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PRINT January 1970

Brancusi and the Myth of Idea Form

Thus filming is nothing other than apprehending the event as well as its sign, and apprehending it at the precise moment at which, gently in a scene from Lola, brutally in a scene by Fuller, cunningly in a Bunuel image, or logically in a sequence from Rossellini’s Voyage en Italie, the meaning is born freely from the sign which conditions and predestines it.

—Jean-Luc Godard

LOOKING AT BRANCUSI’S A MUSE is like looking at an object in fission, or an object split between two modes of being. It is like looking at water on two sides of the wall of a dam: on the one side the body of water seems stable and circumscribed; on the other it spills over in a constantly dissolving flow.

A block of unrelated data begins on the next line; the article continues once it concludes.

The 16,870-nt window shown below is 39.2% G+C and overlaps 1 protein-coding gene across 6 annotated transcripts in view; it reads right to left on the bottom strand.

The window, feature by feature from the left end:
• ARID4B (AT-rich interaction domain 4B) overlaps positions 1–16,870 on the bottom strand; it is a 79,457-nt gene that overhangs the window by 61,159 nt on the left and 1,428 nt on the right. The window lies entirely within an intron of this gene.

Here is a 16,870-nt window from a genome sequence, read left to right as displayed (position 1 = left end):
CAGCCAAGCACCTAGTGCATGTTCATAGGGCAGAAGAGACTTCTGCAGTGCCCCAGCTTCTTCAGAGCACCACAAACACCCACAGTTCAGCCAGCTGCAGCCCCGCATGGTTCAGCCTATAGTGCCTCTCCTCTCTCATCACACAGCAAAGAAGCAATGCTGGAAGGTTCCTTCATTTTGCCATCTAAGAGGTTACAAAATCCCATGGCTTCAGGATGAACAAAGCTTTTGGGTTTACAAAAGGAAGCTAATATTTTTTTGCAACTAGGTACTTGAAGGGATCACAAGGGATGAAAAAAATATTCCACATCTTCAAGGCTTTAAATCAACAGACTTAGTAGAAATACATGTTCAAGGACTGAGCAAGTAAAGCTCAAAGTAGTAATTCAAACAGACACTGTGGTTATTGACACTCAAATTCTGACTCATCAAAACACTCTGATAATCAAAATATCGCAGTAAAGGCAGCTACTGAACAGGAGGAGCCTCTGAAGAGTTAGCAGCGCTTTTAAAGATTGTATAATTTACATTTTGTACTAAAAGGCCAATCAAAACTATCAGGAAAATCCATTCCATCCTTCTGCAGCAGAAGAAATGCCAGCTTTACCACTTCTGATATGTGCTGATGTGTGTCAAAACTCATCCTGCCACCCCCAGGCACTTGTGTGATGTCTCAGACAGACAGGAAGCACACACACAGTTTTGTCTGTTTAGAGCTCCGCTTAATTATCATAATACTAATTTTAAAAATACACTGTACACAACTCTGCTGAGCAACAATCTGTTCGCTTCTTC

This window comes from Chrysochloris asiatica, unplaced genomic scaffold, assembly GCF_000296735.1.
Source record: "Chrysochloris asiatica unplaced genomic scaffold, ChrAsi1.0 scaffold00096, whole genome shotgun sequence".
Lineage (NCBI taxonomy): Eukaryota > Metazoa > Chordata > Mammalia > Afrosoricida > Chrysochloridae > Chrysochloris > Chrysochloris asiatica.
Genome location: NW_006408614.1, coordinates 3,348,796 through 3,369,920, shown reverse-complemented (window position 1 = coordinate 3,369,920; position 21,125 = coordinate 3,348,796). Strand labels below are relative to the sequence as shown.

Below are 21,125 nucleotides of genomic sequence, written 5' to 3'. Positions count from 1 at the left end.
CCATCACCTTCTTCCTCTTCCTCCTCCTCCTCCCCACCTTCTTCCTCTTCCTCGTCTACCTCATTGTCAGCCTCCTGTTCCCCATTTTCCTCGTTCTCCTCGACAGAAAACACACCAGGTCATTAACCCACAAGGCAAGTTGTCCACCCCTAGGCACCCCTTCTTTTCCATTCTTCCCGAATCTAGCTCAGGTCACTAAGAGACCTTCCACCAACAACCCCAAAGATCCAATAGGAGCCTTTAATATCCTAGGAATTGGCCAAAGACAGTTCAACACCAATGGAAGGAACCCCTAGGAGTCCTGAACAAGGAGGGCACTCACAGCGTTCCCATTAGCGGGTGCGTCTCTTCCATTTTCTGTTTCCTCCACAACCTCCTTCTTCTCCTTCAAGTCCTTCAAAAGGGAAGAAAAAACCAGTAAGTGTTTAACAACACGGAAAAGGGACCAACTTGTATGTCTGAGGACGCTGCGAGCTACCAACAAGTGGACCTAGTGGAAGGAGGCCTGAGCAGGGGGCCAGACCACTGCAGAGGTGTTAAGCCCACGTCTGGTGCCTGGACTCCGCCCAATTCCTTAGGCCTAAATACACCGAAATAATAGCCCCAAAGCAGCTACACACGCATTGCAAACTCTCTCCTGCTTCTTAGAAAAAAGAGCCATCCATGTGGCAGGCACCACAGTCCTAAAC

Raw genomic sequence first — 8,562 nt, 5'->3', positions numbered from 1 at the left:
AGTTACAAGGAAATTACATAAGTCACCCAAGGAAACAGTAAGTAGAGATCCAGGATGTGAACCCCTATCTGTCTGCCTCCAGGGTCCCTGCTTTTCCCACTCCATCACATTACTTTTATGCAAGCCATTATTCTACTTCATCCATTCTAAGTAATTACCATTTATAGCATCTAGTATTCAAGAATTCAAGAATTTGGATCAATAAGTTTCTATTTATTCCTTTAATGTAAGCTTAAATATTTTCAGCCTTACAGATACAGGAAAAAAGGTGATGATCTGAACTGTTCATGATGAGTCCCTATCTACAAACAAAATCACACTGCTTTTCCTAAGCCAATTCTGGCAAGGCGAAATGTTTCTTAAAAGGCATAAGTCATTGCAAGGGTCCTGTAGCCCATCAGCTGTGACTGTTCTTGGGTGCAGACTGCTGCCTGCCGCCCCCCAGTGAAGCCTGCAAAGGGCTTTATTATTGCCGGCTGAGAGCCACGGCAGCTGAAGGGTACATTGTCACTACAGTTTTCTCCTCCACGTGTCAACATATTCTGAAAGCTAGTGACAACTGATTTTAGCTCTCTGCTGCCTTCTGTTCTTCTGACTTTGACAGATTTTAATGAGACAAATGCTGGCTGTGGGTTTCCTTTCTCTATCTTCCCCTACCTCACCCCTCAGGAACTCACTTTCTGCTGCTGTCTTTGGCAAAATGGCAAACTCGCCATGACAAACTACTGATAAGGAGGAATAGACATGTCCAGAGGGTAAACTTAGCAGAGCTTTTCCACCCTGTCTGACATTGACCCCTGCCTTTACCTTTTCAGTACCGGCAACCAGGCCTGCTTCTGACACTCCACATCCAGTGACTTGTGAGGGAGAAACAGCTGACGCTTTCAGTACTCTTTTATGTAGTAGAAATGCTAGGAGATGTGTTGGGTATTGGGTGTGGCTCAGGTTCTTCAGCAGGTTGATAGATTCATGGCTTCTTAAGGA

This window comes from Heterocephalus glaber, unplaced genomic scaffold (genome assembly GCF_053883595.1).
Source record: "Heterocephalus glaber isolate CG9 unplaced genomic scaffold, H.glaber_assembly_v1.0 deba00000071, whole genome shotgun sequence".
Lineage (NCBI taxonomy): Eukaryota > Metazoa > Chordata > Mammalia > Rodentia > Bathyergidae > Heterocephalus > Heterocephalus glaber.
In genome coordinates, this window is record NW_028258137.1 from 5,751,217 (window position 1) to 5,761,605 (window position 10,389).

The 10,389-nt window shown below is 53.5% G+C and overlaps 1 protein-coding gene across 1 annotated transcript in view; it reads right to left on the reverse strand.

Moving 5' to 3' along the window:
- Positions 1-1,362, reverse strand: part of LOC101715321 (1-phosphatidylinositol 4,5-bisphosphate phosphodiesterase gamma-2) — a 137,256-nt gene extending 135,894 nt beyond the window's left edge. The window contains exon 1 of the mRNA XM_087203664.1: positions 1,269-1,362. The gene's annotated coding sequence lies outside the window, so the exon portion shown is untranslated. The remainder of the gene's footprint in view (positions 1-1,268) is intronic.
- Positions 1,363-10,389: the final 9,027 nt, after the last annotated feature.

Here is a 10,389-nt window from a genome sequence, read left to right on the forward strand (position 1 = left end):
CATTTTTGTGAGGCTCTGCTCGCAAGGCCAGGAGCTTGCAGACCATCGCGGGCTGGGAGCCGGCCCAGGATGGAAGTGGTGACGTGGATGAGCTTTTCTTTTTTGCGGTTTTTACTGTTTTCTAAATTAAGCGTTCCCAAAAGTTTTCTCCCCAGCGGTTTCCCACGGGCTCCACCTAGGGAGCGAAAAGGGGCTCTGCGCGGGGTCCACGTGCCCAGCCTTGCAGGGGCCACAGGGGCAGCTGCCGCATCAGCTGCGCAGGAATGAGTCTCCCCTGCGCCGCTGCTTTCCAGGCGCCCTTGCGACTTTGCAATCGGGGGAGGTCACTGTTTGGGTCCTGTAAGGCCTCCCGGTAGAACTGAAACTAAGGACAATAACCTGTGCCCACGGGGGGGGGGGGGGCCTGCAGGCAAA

The dividing line which visually rends Brancusi’s figure into two unequal and unlike quantities is dependent on the vagaries of the body’s surface—on the ridge of the nose, the cleft of the upper lip, the fold between

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